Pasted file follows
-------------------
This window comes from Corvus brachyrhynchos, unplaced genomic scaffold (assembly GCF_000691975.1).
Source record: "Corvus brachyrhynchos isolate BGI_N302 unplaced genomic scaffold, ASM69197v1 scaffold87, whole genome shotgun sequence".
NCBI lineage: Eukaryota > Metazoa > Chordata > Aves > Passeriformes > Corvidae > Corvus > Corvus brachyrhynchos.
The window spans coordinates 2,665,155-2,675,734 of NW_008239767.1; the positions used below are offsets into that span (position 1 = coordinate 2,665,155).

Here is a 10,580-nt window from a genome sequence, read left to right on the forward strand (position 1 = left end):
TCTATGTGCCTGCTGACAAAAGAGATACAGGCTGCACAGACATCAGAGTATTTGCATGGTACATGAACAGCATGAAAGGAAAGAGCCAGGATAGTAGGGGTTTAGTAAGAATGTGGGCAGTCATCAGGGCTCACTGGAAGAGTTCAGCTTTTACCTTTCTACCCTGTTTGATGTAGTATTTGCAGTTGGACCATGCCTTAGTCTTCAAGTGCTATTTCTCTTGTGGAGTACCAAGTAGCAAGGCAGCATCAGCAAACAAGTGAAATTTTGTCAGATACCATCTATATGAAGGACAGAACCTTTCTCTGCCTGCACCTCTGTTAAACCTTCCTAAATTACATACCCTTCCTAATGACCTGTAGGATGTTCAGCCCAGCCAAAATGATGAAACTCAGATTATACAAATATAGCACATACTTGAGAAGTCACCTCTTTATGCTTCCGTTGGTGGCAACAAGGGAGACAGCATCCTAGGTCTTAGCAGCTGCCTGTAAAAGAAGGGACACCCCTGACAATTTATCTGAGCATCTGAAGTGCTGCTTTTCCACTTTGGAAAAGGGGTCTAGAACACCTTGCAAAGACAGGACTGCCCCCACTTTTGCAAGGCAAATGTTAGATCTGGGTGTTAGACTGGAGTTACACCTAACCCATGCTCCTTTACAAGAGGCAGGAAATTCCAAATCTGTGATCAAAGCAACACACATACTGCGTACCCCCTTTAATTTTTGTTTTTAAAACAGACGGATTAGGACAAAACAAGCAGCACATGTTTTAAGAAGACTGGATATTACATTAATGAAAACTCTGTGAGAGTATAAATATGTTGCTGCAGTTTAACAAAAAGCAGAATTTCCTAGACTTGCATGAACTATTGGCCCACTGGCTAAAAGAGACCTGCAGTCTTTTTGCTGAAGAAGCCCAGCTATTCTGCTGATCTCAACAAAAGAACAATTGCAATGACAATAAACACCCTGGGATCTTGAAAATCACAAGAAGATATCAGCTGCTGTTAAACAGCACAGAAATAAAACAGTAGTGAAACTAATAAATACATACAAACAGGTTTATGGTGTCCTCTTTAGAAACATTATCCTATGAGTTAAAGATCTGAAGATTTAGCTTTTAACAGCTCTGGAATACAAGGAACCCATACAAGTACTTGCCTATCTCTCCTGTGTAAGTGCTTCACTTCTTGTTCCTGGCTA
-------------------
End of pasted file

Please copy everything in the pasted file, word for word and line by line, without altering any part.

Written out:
This window comes from Corvus brachyrhynchos, unplaced genomic scaffold (assembly GCF_000691975.1).
Source record: "Corvus brachyrhynchos isolate BGI_N302 unplaced genomic scaffold, ASM69197v1 scaffold87, whole genome shotgun sequence".
NCBI lineage: Eukaryota > Metazoa > Chordata > Aves > Passeriformes > Corvidae > Corvus > Corvus brachyrhynchos.
The window spans coordinates 2,665,155-2,675,734 of NW_008239767.1; the positions used below are offsets into that span (position 1 = coordinate 2,665,155).

Here is a 10,580-nt window from a genome sequence, read left to right on the forward strand (position 1 = left end):
TCTATGTGCCTGCTGACAAAAGAGATACAGGCTGCACAGACATCAGAGTATTTGCATGGTACATGAACAGCATGAAAGGAAAGAGCCAGGATAGTAGGGGTTTAGTAAGAATGTGGGCAGTCATCAGGGCTCACTGGAAGAGTTCAGCTTTTACCTTTCTACCCTGTTTGATGTAGTATTTGCAGTTGGACCATGCCTTAGTCTTCAAGTGCTATTTCTCTTGTGGAGTACCAAGTAGCAAGGCAGCATCAGCAAACAAGTGAAATTTTGTCAGATACCATCTATATGAAGGACAGAACCTTTCTCTGCCTGCACCTCTGTTAAACCTTCCTAAATTACATACCCTTCCTAATGACCTGTAGGATGTTCAGCCCAGCCAAAATGATGAAACTCAGATTATACAAATATAGCACATACTTGAGAAGTCACCTCTTTATGCTTCCGTTGGTGGCAACAAGGGAGACAGCATCCTAGGTCTTAGCAGCTGCCTGTAAAAGAAGGGACACCCCTGACAATTTATCTGAGCATCTGAAGTGCTGCTTTTCCACTTTGGAAAAGGGGTCTAGAACACCTTGCAAAGACAGGACTGCCCCCACTTTTGCAAGGCAAATGTTAGATCTGGGTGTTAGACTGGAGTTACACCTAACCCATGCTCCTTTACAAGAGGCAGGAAATTCCAAATCTGTGATCAAAGCAACACACATACTGCGTACCCCCTTTAATTTTTGTTTTTAAAACAGACGGATTAGGACAAAACAAGCAGCACATGTTTTAAGAAGACTGGATATTACATTAATGAAAACTCTGTGAGAGTATAAATATGTTGCTGCAGTTTAACAAAAAGCAGAATTTCCTAGACTTGCATGAACTATTGGCCCACTGGCTAAAAGAGACCTGCAGTCTTTTTGCTGAAGAAGCCCAGCTATTCTGCTGATCTCAACAAAAGAACAATTGCAATGACAATAAACACCCTGGGATCTTGAAAATCACAAGAAGATATCAGCTGCTGTTAAACAGCACAGAAATAAAACAGTAGTGAAACTAATAAATACATACAAACAGGTTTATGGTGTCCTCTTTAGAAACATTATCCTATGAGTTAAAGATCTGAAGATTTAGCTTTTAACAGCTCTGGAATACAAGGAACCCATACAAGTACTTGCCTATCTCTCCTGTGTAAGTGCTTCACTTCTTGTTCCTGGCTA